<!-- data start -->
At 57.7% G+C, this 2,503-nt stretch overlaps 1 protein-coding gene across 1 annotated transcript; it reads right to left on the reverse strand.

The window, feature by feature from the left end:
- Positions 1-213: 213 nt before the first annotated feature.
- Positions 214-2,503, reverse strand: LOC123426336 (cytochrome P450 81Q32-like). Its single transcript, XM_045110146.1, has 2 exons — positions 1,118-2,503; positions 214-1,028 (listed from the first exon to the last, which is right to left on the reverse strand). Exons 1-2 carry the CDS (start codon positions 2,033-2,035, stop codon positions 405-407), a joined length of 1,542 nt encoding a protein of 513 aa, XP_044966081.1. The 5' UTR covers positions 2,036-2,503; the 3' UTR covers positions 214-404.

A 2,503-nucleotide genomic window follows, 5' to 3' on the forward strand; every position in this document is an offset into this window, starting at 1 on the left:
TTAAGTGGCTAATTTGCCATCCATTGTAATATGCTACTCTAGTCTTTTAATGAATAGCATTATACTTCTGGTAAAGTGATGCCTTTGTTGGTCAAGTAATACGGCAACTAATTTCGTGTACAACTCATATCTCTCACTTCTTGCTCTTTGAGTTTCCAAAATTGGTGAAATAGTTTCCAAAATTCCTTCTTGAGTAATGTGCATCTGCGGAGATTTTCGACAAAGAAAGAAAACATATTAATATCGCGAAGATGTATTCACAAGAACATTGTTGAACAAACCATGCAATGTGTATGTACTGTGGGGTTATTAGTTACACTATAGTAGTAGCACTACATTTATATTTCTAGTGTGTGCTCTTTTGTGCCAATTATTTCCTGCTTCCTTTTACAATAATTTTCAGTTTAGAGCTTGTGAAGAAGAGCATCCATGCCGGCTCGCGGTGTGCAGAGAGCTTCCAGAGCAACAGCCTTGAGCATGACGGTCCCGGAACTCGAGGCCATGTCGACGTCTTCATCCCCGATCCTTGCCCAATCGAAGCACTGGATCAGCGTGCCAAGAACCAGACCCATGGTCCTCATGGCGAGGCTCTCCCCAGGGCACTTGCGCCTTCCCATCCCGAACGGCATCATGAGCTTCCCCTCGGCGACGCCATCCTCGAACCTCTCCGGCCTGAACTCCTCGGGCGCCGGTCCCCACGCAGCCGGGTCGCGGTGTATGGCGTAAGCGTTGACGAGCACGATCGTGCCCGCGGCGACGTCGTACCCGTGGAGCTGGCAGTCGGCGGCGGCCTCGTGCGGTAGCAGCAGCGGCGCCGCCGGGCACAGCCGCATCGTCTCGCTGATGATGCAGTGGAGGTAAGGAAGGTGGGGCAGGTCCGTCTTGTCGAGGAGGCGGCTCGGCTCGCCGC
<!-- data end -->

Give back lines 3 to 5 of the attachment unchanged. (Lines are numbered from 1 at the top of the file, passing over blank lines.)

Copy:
- Positions 1-213: 213 nt before the first annotated feature.
- Positions 214-2,503, reverse strand: LOC123426336 (cytochrome P450 81Q32-like). Its single transcript, XM_045110146.1, has 2 exons — positions 1,118-2,503; positions 214-1,028 (listed from the first exon to the last, which is right to left on the reverse strand). Exons 1-2 carry the CDS (start codon positions 2,033-2,035, stop codon positions 405-407), a joined length of 1,542 nt encoding a protein of 513 aa, XP_044966081.1. The 5' UTR covers positions 2,036-2,503; the 3' UTR covers positions 214-404.

A 2,503-nucleotide genomic window follows, 5' to 3' on the forward strand; every position in this document is an offset into this window, starting at 1 on the left: